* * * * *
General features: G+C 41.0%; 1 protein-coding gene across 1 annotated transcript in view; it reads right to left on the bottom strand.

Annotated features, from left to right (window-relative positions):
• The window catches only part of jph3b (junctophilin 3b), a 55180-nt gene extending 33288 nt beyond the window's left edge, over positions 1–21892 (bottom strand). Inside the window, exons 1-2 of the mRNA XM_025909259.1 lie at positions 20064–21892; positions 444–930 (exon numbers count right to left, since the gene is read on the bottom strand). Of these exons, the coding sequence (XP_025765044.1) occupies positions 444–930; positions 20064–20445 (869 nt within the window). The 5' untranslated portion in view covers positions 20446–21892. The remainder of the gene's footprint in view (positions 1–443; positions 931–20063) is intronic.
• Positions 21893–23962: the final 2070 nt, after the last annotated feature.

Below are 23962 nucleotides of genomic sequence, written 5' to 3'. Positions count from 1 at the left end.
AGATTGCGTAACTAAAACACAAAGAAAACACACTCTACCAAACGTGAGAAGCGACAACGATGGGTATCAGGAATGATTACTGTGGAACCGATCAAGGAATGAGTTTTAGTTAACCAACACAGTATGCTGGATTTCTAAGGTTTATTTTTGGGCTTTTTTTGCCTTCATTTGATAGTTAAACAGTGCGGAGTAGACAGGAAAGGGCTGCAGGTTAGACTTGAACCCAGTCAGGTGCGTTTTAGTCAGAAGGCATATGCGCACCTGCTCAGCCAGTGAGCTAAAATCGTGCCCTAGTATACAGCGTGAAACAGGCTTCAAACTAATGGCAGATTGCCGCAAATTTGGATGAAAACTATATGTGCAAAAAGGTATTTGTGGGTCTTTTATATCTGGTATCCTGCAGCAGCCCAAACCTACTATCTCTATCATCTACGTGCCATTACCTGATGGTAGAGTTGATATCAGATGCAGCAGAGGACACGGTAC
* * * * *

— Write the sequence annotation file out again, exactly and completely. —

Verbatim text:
General features: G+C 41.0%; 1 protein-coding gene across 1 annotated transcript in view; it reads right to left on the bottom strand.

Annotated features, from left to right (window-relative positions):
• The window catches only part of jph3b (junctophilin 3b), a 55180-nt gene extending 33288 nt beyond the window's left edge, over positions 1–21892 (bottom strand). Inside the window, exons 1-2 of the mRNA XM_025909259.1 lie at positions 20064–21892; positions 444–930 (exon numbers count right to left, since the gene is read on the bottom strand). Of these exons, the coding sequence (XP_025765044.1) occupies positions 444–930; positions 20064–20445 (869 nt within the window). The 5' untranslated portion in view covers positions 20446–21892. The remainder of the gene's footprint in view (positions 1–443; positions 931–20063) is intronic.
• Positions 21893–23962: the final 2070 nt, after the last annotated feature.

Below are 23962 nucleotides of genomic sequence, written 5' to 3'. Positions count from 1 at the left end.
AGATTGCGTAACTAAAACACAAAGAAAACACACTCTACCAAACGTGAGAAGCGACAACGATGGGTATCAGGAATGATTACTGTGGAACCGATCAAGGAATGAGTTTTAGTTAACCAACACAGTATGCTGGATTTCTAAGGTTTATTTTTGGGCTTTTTTTGCCTTCATTTGATAGTTAAACAGTGCGGAGTAGACAGGAAAGGGCTGCAGGTTAGACTTGAACCCAGTCAGGTGCGTTTTAGTCAGAAGGCATATGCGCACCTGCTCAGCCAGTGAGCTAAAATCGTGCCCTAGTATACAGCGTGAAACAGGCTTCAAACTAATGGCAGATTGCCGCAAATTTGGATGAAAACTATATGTGCAAAAAGGTATTTGTGGGTCTTTTATATCTGGTATCCTGCAGCAGCCCAAACCTACTATCTCTATCATCTACGTGCCATTACCTGATGGTAGAGTTGATATCAGATGCAGCAGAGGACACGGTAC